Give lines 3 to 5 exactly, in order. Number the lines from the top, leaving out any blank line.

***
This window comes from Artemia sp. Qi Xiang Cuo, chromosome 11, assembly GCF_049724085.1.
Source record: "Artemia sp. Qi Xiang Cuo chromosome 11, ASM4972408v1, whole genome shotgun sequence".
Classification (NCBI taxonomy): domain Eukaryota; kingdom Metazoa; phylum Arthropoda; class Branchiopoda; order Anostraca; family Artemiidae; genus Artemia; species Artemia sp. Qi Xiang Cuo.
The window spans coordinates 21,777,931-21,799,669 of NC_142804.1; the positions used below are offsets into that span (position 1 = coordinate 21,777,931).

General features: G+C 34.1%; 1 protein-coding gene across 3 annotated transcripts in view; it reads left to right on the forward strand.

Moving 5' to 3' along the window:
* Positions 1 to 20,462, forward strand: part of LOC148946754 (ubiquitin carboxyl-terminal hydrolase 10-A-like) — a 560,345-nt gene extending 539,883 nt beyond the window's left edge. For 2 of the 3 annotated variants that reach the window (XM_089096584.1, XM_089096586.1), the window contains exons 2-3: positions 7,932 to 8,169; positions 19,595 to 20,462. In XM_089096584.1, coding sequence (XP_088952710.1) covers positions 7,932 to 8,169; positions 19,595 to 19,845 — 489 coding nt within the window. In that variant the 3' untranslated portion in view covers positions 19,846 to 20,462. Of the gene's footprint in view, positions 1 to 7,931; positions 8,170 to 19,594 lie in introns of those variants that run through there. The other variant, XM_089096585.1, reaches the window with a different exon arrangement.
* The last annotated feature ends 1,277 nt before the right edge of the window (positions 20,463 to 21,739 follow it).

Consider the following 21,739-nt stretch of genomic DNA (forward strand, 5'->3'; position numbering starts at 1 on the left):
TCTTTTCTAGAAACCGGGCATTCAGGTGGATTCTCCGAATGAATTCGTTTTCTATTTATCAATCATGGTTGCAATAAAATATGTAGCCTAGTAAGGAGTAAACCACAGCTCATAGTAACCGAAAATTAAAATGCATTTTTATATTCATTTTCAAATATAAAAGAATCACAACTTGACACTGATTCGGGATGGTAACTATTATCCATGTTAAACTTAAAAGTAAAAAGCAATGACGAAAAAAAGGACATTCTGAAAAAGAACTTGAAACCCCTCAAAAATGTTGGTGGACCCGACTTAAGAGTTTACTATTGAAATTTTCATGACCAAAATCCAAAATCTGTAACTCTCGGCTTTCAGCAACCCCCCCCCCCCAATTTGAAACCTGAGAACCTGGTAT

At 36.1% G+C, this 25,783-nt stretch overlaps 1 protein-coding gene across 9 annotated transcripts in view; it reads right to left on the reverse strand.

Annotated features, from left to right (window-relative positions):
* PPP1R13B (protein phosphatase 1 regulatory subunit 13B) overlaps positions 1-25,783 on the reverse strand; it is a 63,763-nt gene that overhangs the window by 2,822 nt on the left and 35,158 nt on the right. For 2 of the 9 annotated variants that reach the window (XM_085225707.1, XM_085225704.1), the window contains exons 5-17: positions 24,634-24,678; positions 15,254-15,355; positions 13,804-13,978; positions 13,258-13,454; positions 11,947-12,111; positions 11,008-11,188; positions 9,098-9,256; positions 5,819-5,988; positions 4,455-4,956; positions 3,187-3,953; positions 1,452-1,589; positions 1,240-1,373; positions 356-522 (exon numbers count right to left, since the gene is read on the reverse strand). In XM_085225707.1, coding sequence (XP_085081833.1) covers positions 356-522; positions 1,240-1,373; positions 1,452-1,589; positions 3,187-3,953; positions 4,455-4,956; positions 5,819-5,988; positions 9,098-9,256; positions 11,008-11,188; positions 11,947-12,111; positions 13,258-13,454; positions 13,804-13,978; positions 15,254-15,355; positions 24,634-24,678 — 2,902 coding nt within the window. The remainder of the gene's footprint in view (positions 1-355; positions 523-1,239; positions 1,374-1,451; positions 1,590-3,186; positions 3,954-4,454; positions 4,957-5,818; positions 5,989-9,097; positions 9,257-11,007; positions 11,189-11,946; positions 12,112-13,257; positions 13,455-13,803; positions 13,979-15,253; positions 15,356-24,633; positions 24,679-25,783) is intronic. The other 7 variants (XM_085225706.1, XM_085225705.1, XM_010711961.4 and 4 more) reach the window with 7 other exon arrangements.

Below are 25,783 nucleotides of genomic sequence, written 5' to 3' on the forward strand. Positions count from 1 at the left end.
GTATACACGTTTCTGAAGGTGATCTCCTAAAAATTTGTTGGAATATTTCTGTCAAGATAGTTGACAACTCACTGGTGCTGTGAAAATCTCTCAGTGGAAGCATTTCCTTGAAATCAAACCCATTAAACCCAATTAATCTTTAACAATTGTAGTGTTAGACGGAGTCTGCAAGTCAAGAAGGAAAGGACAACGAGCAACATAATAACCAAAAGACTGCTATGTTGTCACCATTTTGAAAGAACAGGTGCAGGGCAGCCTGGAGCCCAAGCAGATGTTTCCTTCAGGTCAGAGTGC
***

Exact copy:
Classification (NCBI taxonomy): domain Eukaryota; kingdom Metazoa; phylum Arthropoda; class Branchiopoda; order Anostraca; family Artemiidae; genus Artemia; species Artemia sp. Qi Xiang Cuo.
The window spans coordinates 21,777,931-21,799,669 of NC_142804.1; the positions used below are offsets into that span (position 1 = coordinate 21,777,931).

General features: G+C 34.1%; 1 protein-coding gene across 3 annotated transcripts in view; it reads left to right on the forward strand.